Identifying and unlearning the messages from white supremacy is key to not only fighting Islamophobia, but contextualizing it as yet another tentacle of interlocking oppressions faced by marginalized groups. Experiences of Islamophobia range due to factors like perceived race, skin color, gender, and religious garb. For example, though Black Muslims make up almost a quarter of American Muslims, there continues to be sparse representation of Black Muslims. This lack of representation can be tied to a multitude of things from the racialization and commodification of Black bodies through enslavement, legal pressures to conform to whiteness in order to gain citizenship, continued respectability politics and proximity to whiteness, and erasure of the work of Black Muslim movements and organizations that threatened the status quo.
Like all other communities, the Muslim community encompasses a range of identities, perspectives, and experiences. Supporting the Muslim community would also include supporting Black Muslims, queer Muslims, unhoused and low income Muslim people, etc. Fighting Islamophobia means fighting all religious and racial prejudice, like fighting anti-Semitism, anti-Blackness, and xenophobia. Being able to recognize the interpersonal, social, and systemic discrimination and persecution faced by Muslim people across centuries would also enable you to recognize the interpersonal, social, and systemic discrimination currently facing Black Americans, trans women of color, etc.
Continue to reflect and confront your own internalized Islamophobia. Learn more about Islam, its history, its culture, and historic and current figures. Research the many diverse cultures across the world that practice Islam. Like any religion, continue to learn about the many different ways Islam is practiced, preached, and lived. Intentionally include narratives of Muslim people in your entertainment and the media you consume. Question and reflect on how Muslim peoples are characterized in media and news. Reflect on your use of terms like “terrorism” and who it is used to describe. Follow Muslim influencers, artists, writers, leaders, and journalists of multiple races, ages, and genders. Learn about the differences and overlaps between Islamic cultures and Arabic cultures. Identify and challenge cultural appropriation of Muslim and Arabic cultures. Learn how COVID has impacted Muslim communities from Stanford scholars. Attend a virtual Anti-Islamophobia Workshop hosted by Stanford's Markaz Resource Center. You can sign up here! Download the Islamophobia Reading Resource Pack from UC Berkeley's Othering & Belonging Institute. Watch Al Jazeera's Islamophobia in the USA mini-documentary.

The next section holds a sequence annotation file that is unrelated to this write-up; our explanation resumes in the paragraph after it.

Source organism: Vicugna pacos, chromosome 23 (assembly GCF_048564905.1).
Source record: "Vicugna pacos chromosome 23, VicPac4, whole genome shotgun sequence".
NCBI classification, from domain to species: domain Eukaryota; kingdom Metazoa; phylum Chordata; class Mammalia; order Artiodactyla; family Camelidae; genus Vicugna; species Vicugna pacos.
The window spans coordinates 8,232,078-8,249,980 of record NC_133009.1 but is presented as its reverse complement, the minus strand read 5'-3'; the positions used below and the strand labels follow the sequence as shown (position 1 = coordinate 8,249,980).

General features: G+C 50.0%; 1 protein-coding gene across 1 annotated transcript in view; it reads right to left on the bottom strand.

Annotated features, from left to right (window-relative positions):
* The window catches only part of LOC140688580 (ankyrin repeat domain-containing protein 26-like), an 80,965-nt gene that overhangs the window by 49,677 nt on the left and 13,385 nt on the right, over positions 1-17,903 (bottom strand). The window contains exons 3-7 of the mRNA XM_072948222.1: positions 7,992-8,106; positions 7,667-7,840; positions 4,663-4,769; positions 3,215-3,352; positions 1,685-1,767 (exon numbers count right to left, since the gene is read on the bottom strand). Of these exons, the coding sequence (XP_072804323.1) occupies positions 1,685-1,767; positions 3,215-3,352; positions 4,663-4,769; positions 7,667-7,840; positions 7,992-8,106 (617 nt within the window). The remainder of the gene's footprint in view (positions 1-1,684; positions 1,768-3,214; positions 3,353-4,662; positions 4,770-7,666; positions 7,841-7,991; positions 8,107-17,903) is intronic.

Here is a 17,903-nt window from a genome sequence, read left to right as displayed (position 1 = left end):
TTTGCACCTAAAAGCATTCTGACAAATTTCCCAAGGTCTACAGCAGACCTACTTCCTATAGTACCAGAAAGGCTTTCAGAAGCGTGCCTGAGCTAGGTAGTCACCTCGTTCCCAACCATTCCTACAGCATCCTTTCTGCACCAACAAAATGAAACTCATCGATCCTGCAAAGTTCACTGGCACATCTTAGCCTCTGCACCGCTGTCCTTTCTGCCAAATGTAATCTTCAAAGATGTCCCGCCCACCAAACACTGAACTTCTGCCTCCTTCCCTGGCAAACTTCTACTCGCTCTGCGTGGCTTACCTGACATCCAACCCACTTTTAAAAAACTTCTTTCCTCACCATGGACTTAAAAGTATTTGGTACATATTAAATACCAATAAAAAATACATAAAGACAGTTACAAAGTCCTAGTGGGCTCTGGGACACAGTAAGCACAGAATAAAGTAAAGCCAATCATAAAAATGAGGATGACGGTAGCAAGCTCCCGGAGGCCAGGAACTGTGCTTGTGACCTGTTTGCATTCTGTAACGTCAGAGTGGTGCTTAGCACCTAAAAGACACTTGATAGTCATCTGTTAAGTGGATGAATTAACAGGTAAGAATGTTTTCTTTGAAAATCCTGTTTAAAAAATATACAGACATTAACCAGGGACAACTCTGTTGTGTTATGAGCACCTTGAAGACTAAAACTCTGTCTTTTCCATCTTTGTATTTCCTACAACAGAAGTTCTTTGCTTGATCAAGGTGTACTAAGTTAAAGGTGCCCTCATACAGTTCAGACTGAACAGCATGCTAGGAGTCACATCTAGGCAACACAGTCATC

Call Out Islamophobia
Continue to learn about the origin of Islamophobia and Muslim stereotypes, discrimination, and hatred to better identify and challenge Islamophobia when you see or experience it. Like many jokes and regular uses of speech or idioms in our culture, be mindful and informed about where these stereotypes come from and how we may be unknowingly perpetuating them through language, speech, and microaggressions. With the knowledge of history, you’ll be better able to challenge others in their Islamophobic statements and be a better ally to the Muslim community. Denounce Islamophobia by rejecting discriminatory behaviors including, but not limited to: